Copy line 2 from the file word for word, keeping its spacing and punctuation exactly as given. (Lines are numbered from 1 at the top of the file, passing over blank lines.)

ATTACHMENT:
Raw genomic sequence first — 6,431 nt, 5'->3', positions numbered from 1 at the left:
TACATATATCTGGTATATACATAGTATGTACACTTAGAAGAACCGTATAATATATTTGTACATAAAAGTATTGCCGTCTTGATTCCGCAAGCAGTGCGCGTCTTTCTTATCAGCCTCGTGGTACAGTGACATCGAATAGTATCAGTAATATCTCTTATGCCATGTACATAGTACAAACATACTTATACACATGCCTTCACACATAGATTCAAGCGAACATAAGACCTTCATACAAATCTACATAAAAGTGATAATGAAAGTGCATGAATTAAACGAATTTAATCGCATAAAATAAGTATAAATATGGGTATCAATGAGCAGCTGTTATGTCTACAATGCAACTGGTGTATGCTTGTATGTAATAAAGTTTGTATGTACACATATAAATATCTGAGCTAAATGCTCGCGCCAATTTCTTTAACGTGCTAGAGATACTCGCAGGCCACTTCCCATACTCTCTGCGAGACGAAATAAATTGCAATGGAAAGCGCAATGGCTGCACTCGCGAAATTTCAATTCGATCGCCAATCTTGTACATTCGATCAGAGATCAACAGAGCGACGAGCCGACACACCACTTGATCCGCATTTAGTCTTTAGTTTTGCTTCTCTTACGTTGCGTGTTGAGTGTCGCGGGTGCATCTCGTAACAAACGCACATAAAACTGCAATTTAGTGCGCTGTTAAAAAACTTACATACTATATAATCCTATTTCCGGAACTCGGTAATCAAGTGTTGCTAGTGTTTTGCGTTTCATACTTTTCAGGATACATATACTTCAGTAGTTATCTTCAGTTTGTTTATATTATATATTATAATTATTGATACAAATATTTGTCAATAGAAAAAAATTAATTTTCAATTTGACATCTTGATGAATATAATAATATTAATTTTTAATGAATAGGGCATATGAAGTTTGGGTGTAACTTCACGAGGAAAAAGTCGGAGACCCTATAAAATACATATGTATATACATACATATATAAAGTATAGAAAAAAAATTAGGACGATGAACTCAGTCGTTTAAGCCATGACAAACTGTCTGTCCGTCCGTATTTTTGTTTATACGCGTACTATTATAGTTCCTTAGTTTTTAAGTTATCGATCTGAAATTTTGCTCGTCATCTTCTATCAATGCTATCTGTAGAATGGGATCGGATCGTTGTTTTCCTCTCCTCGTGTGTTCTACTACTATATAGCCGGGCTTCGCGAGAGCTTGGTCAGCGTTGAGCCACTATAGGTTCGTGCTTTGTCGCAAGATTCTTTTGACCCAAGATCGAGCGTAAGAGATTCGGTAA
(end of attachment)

TACATATATCTGGTATATACATAGTATGTACACTTAGAAGAACCGTATAATATATTTGTACATAAAAGTATTGCCGTCTTGATTCCGCAAGCAGTGCGCGTCTTTCTTATCAGCCTCGTGGTACAGTGACATCGAATAGTATCAGTAATATCTCTTATGCCATGTACATAGTACAAACATACTTATACACATGCCTTCACACATAGATTCAAGCGAACATAAGACCTTCATACAAATCTACATAAAAGTGATAATGAAAGTGCATGAATTAAACGAATTTAATCGCATAAAATAAGTATAAATATGGGTATCAATGAGCAGCTGTTATGTCTACAATGCAACTGGTGTATGCTTGTATGTAATAAAGTTTGTATGTACACATATAAATATCTGAGCTAAATGCTCGCGCCAATTTCTTTAACGTGCTAGAGATACTCGCAGGCCACTTCCCATACTCTCTGCGAGACGAAATAAATTGCAATGGAAAGCGCAATGGCTGCACTCGCGAAATTTCAATTCGATCGCCAATCTTGTACATTCGATCAGAGATCAACAGAGCGACGAGCCGACACACCACTTGATCCGCATTTAGTCTTTAGTTTTGCTTCTCTTACGTTGCGTGTTGAGTGTCGCGGGTGCATCTCGTAACAAACGCACATAAAACTGCAATTTAGTGCGCTGTTAAAAAACTTACATACTATATAATCCTATTTCCGGAACTCGGTAATCAAGTGTTGCTAGTGTTTTGCGTTTCATACTTTTCAGGATACATATACTTCAGTAGTTATCTTCAGTTTGTTTATATTATATATTATAATTATTGATACAAATATTTGTCAATAGAAAAAAATTAATTTTCAATTTGACATCTTGATGAATATAATAATATTAATTTTTAATGAATAGGGCATATGAAGTTTGGGTGTAACTTCACGAGGAAAAAGTCGGAGACCCTATAAAATACATATGTATATACATACATATATAAAGTATAGAAAAAAAATTAGGACGATGAACTCAGTCGTTTAAGCCATGACAAACTGTCTGTCCGTCCGTATTTTTGTTTATACGCGTACTATTATAGTTCCTTAGTTTTTAAGTTATCGATCTGAAATTTTGCTCGTCATCTTCTATCAATGCTATCTGTAGAATGGGATCGGATCGTTGTTTTCCTCTCCTCGTGTGTTCTACTACTATATAGCCGGGCTTCGCGAGAGCTTGGTCAGCGTTGAGCCACTATAGGTTCGTGCTTTGTCGCAAGATTCTTTTGACCCAAGATCGAGCGTAAGAGATTCGGTAA